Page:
Which Is Government Protecting: Consumers From Food Poisoning, or Existing Businesses From Competition?
Apparently, Saint Louis isn’t alone in its issues with food trucks. The Institute for Justice launched a lawsuit challenging a mobile vending prohibition in El Paso, Texas, that prevents food trucks from operating within 1,000 feet of brick-and-mortar restaurants. The following is a video from KTSM NBC 9 about the lawsuit:
I recently highlighted how government can get in the way of a person and her pizza slice. A couple of Show-Me Daily commenters said that the food truck wasn’t banned from Edwardsville — its operators simply failed to apply for a permit.
According to a Riverfront Times article about the incident:
Reached for comment, Pi co-owner Chris Sommers forwarded us along to Fond owner and chef Amy Zupanci, who’d invited the pizza truck to park outside her restaurant. In return for her Welcome Wagon treatment, Zupanci received a call from the health department yesterday, and an in-person visit from an Edwardsville police captain.
“The Madison County Health Department says they don’t allow trucks of any kind to serve food,” Zupanci writes in an e-mail. “However, they also have a policy of no inspection necessary as long as you have a health certificate for ‘non-consecutive food events.’ This would include festivals, farmers’ markets, etc., which may happen once a week, but not back-to-back days.”
Reasoning that under that definition the Pi truck is an “event,” Zupanci inquired about a so-called Transient Merchant permit but hit a dead end: The health department directed her to the police department, which informed her that permits involving food must be approved by…the health department.
This doesn’t tell us that the truck is de jure banned, but it can be interpreted as a de facto bureaucratic ban if public officials refuse to award the certificate required to conduct business.
Enforcing food safety is the ostensible goal of requiring permits. Nobody’s arguing against food safety — I’m certainly not. I’ve contracted food poisoning before, and I felt like I was going to die. I wouldn’t wish food poisoning on anyone — not even on a Keynesian.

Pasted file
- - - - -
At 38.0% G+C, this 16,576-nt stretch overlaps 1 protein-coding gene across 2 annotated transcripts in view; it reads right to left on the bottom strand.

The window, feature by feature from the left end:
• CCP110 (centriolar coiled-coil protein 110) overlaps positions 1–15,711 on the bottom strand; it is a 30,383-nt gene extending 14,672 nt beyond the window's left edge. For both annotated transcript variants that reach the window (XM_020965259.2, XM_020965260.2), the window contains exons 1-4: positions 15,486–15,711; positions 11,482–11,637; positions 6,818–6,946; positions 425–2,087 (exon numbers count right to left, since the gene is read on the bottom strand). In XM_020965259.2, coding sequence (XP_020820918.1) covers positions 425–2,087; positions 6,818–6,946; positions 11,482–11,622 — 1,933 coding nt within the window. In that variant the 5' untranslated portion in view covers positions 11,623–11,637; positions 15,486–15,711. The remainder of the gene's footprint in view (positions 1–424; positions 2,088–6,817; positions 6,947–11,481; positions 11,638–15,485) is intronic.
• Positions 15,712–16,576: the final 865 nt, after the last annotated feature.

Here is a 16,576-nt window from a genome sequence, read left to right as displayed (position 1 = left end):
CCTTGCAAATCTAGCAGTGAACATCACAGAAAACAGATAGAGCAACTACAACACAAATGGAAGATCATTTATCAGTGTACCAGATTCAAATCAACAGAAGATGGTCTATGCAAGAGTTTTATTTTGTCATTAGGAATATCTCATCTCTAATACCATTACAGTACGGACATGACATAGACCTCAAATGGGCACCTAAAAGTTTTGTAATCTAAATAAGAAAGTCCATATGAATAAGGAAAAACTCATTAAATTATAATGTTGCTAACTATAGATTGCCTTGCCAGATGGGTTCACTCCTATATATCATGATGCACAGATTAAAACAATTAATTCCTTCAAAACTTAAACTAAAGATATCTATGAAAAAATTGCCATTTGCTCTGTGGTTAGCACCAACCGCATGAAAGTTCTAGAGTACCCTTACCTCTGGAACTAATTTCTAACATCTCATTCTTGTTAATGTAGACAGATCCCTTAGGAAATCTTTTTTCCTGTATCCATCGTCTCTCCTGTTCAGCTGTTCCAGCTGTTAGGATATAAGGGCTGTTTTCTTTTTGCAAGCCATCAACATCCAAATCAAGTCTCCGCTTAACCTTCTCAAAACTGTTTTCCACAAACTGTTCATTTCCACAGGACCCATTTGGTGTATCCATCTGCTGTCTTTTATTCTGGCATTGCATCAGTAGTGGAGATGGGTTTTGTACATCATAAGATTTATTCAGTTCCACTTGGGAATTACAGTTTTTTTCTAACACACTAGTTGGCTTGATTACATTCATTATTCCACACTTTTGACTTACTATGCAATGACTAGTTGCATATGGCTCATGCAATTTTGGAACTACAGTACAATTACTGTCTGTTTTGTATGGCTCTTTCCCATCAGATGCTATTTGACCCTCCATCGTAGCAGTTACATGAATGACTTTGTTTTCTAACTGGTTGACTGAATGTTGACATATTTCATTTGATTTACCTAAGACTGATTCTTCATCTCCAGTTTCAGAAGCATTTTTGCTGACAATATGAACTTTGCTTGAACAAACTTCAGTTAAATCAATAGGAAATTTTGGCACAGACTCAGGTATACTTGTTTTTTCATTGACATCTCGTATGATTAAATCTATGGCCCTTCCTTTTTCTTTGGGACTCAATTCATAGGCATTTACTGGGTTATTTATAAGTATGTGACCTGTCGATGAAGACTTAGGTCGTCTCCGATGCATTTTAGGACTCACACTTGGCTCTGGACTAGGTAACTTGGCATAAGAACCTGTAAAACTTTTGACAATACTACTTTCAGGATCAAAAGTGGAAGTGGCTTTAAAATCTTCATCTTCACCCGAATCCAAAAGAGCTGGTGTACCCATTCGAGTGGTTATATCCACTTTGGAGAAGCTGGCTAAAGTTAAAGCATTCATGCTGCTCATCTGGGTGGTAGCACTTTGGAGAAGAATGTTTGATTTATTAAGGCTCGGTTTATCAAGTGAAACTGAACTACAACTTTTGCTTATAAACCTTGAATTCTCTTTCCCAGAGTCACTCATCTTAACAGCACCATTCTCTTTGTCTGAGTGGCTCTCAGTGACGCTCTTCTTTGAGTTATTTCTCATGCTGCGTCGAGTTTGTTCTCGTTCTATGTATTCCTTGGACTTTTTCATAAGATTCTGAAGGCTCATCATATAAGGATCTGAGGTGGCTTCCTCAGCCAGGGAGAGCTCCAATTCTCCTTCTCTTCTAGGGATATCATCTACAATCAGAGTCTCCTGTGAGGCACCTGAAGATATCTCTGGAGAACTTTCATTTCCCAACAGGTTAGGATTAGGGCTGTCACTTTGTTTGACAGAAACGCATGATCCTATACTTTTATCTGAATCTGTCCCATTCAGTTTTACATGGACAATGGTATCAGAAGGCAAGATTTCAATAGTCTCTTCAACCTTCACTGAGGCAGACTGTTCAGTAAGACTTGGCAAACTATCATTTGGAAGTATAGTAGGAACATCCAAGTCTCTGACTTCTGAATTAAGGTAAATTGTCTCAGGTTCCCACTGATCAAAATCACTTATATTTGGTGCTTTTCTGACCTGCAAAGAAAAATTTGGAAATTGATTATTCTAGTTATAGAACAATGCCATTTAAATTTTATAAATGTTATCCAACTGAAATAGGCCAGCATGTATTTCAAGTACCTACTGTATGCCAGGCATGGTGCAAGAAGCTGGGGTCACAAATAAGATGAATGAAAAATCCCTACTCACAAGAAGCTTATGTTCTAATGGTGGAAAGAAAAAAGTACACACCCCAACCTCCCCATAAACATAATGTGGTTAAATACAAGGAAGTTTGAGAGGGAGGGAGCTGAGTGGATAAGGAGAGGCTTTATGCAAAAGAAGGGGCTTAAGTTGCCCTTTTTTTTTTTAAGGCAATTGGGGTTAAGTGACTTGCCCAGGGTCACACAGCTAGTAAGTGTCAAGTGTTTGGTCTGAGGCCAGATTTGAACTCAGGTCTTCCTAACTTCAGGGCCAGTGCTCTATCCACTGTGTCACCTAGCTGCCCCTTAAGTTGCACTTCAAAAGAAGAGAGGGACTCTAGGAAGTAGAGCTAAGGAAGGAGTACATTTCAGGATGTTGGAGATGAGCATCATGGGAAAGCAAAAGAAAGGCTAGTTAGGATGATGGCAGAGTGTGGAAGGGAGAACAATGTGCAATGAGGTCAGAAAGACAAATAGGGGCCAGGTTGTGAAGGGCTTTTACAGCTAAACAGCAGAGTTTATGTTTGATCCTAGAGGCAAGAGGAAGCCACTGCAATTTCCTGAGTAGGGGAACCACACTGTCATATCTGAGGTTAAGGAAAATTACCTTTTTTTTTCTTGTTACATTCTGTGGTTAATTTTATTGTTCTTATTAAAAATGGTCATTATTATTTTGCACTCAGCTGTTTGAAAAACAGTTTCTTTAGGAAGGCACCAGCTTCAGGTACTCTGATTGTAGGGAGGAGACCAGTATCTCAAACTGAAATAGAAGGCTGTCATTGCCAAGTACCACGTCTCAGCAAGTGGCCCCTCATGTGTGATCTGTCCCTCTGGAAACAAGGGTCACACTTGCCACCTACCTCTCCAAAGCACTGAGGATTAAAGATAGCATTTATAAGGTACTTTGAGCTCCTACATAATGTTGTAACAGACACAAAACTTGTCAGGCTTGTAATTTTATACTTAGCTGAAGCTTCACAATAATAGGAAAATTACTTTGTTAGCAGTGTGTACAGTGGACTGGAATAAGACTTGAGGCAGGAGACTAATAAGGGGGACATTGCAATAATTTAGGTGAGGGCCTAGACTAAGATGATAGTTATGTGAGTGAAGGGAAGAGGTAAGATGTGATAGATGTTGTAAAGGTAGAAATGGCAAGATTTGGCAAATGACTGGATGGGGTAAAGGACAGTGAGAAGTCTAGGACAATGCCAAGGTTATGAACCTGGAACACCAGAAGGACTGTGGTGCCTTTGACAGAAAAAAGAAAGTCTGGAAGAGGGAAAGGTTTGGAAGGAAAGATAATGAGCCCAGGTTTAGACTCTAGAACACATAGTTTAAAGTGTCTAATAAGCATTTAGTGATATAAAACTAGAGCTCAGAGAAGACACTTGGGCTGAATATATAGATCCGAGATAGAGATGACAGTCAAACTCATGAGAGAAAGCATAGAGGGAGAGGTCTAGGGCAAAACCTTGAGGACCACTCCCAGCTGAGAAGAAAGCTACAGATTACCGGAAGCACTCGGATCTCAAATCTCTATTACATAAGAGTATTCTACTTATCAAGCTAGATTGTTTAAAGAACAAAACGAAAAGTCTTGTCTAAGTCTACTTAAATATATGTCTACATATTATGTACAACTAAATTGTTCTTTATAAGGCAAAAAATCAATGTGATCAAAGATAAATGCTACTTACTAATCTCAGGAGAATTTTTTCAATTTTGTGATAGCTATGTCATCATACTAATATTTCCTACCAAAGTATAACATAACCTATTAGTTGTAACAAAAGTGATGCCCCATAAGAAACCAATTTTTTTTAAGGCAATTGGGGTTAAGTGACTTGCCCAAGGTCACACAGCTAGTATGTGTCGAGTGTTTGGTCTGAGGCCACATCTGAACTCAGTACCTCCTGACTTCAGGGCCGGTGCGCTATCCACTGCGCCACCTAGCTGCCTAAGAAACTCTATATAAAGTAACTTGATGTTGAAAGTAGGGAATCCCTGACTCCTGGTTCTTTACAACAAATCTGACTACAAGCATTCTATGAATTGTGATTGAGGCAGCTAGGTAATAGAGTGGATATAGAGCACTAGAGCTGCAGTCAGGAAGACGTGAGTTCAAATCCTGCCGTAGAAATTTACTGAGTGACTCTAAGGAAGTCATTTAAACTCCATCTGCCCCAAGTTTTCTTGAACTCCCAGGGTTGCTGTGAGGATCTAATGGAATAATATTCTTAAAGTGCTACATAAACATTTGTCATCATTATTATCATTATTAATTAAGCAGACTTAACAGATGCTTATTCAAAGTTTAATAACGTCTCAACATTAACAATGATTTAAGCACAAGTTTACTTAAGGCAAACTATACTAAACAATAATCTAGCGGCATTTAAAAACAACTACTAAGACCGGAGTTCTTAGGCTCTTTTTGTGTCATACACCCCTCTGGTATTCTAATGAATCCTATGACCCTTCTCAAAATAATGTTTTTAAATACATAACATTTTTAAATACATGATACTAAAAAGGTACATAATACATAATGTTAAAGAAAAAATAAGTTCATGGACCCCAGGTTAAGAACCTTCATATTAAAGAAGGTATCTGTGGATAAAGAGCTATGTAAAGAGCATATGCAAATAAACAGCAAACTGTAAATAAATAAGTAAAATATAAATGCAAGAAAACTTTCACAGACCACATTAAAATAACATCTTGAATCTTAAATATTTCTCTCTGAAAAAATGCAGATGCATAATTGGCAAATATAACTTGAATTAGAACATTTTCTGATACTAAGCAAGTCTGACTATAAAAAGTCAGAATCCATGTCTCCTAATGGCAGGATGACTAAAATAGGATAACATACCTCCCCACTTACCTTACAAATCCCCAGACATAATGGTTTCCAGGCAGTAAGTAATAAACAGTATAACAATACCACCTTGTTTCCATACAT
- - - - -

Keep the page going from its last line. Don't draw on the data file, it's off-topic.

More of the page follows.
However, excessive permit requirements can create a barrier to entry in the market, and keeping a number of competitors out of the market may be the unstated goal of the regulation. My friend and colleague Josh Smith explains the negative effects of this in a comment on my previous blog post:
When a local government requires some level of oversight for vendors, can it be called a “ban”? Perhaps not. If it is the case, however, that the Pi truck is not allowed to sell food in Edwardsville without the approval (through a form, or some other process) of the government, this constitutes an infringement on the right of the Pi truck to sell and the Edwardsville pizza customers to buy.
Even if this layer of bureaucracy seems small, it’s often small changes that have unfortunate marginal effects on markets. What seems like a simple matter to some may be not worth it to others.
Reputation capital can serve as an alternative (and perhaps more reliable) means of signaling quality and safety than a certificate from a local health board — a certificate that likely doesn’t signal much of anything in the way of rigorous investigation of potential health hazards. Dan Klein at the Cato Institute has published a good piece on the subject, “How Trust Is Achieved in Free Markets.”